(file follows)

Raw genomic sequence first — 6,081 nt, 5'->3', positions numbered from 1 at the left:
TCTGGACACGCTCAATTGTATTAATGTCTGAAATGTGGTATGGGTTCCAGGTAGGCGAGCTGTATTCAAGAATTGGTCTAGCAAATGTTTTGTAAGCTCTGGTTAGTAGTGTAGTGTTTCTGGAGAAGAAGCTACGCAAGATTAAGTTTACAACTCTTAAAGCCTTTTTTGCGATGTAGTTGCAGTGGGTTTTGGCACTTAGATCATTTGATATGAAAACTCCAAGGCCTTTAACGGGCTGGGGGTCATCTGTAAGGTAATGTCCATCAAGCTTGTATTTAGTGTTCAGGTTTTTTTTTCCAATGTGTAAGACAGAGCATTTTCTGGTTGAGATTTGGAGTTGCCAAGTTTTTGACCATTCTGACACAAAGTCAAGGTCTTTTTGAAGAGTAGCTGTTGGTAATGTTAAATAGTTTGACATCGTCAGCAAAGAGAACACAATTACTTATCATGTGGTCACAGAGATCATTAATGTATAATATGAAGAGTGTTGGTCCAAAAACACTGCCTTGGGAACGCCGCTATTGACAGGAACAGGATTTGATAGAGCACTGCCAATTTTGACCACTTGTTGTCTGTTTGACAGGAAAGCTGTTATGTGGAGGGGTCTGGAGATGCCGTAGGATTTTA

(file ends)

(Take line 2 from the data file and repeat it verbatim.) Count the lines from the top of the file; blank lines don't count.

TCTGGACACGCTCAATTGTATTAATGTCTGAAATGTGGTATGGGTTCCAGGTAGGCGAGCTGTATTCAAGAATTGGTCTAGCAAATGTTTTGTAAGCTCTGGTTAGTAGTGTAGTGTTTCTGGAGAAGAAGCTACGCAAGATTAAGTTTACAACTCTTAAAGCCTTTTTTGCGATGTAGTTGCAGTGGGTTTTGGCACTTAGATCATTTGATATGAAAACTCCAAGGCCTTTAACGGGCTGGGGGTCATCTGTAAGGTAATGTCCATCAAGCTTGTATTTAGTGTTCAGGTTTTTTTTTCCAATGTGTAAGACAGAGCATTTTCTGGTTGAGATTTGGAGTTGCCAAGTTTTTGACCATTCTGACACAAAGTCAAGGTCTTTTTGAAGAGTAGCTGTTGGTAATGTTAAATAGTTTGACATCGTCAGCAAAGAGAACACAATTACTTATCATGTGGTCACAGAGATCATTAATGTATAATATGAAGAGTGTTGGTCCAAAAACACTGCCTTGGGAACGCCGCTATTGACAGGAACAGGATTTGATAGAGCACTGCCAATTTTGACCACTTGTTGTCTGTTTGACAGGAAAGCTGTTATGTGGAGGGGTCTGGAGATGCCGTAGGATTTTA